In a non-precedential decision in In re French Meadow Organic Bakery LLC, Serial No 86243820 (February 4 2016), the Trademark Trial and Appeal Board (TTAB) held that HEALTHY HEMP was merely descriptive of “bakery goods; breads; tortillas; all of the foregoing containing hemp”, in Class 30 (disclaiming HEMP), and therefore refused to register the mark under Section 2(e) (1) of the Trademark Act.
The TTAB reviewed the mark in its entirety, discerning whether the individual components of the mark – ‘healthy’ and ‘hemp’ – retained their descriptiveness in relation to the goods, or whether the combination required consumers to take an extra mental step to understand the relationship between the mark and the goods.
In reviewing the evidence relied upon by the examining attorney, the TTAB noted that the dictionary definition of ‘healthy’ is, among other things, “conducive to health”; while ‘hemp’ is:
a tall widely cultivated Asian herb . . . that has a tough bast fiber used especially for cordage and that is often separated into a tall loosely branched species (C. sativa) and a low-growing density branched species (C. indica).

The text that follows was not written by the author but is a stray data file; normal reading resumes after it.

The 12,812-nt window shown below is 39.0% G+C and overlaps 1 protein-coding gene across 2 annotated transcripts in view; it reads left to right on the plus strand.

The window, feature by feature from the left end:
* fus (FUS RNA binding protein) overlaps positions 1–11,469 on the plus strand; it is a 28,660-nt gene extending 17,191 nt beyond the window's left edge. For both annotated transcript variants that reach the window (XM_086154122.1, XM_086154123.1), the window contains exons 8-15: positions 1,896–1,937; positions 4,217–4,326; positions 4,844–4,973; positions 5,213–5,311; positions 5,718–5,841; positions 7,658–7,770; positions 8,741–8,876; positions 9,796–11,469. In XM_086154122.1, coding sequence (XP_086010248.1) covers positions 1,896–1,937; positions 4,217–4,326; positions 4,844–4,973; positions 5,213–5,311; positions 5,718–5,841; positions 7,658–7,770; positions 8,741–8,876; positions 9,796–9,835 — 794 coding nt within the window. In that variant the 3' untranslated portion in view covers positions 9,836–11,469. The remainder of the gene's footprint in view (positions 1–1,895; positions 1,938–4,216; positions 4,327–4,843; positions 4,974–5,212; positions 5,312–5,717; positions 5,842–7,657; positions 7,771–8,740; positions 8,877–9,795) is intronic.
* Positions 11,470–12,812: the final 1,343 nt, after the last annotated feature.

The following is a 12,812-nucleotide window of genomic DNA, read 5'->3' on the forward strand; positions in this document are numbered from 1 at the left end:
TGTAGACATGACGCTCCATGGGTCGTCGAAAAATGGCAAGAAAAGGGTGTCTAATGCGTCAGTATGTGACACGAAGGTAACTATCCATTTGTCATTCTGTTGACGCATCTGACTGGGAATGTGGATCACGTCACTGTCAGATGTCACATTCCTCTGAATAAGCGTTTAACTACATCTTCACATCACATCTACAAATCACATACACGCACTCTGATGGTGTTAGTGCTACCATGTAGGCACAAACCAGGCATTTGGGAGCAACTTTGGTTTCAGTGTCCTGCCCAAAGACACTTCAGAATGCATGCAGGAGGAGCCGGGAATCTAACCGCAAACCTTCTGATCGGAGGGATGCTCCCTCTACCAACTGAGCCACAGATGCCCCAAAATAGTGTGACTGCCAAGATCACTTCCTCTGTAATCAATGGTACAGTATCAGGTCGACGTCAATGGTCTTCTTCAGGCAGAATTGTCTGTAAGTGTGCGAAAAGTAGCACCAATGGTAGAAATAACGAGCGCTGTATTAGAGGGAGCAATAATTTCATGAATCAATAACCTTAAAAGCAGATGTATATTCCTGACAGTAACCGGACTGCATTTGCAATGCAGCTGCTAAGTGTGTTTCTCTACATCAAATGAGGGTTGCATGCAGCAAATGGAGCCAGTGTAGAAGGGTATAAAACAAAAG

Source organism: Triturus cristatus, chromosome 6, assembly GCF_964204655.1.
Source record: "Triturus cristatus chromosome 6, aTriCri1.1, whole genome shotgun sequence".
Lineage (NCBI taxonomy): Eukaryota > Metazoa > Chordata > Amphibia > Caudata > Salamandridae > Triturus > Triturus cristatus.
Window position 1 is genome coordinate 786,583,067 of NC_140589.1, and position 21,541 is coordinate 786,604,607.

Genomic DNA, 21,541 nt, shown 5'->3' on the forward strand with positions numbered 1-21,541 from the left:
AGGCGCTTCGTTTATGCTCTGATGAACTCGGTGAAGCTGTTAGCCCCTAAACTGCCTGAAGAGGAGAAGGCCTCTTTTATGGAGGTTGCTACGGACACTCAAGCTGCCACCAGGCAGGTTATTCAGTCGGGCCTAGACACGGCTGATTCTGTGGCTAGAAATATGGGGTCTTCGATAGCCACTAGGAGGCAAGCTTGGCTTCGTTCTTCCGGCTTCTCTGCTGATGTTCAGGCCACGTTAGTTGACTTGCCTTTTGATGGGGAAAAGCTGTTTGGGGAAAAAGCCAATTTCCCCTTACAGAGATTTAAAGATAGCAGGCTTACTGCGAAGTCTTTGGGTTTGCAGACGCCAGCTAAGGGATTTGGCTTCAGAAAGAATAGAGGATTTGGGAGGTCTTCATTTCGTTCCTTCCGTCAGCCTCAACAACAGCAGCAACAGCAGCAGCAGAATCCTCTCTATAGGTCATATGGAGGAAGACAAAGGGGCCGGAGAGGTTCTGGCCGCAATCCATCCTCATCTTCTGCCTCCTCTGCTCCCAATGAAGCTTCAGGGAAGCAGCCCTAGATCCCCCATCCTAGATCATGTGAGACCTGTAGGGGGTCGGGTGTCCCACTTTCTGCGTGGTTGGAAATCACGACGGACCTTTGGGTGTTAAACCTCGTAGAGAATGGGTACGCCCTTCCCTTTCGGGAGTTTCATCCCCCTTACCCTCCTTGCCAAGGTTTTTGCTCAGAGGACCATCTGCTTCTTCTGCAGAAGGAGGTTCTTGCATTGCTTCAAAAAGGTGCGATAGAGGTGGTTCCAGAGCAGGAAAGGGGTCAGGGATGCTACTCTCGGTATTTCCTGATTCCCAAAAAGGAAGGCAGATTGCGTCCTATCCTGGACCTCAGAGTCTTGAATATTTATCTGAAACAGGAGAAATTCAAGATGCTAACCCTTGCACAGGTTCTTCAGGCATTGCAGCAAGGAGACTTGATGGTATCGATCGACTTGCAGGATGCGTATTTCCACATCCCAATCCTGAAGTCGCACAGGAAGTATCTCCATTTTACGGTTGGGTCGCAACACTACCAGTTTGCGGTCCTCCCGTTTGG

The TTAB also considered multiple online search results which revealed the common use of ‘healthy hemp’ to describe the health benefits of hemp-based food products.
The applicant, French Meadow Organic Bakery LLC, conceded that each element of the mark was descriptive, but argued that HEALTHY HEMP as a whole was suggestive because the combination of the two elements created a unique commercial impression with no known meaning. Notably, nowhere in its arguments was there a mention or rebuttal of the evidence asserted by the examining attorney indicating the descriptive use of HEALTHY HEMP.
The TTAB remained unconvinced by the applicant’s arguments and affirmed the examining attorney’s final refusal to register the mark.
“This article first appeared on WTR Daily, part of World Trademark Review, in March 2016. For further information, please go to http://www.worldtrademarkreview.com.”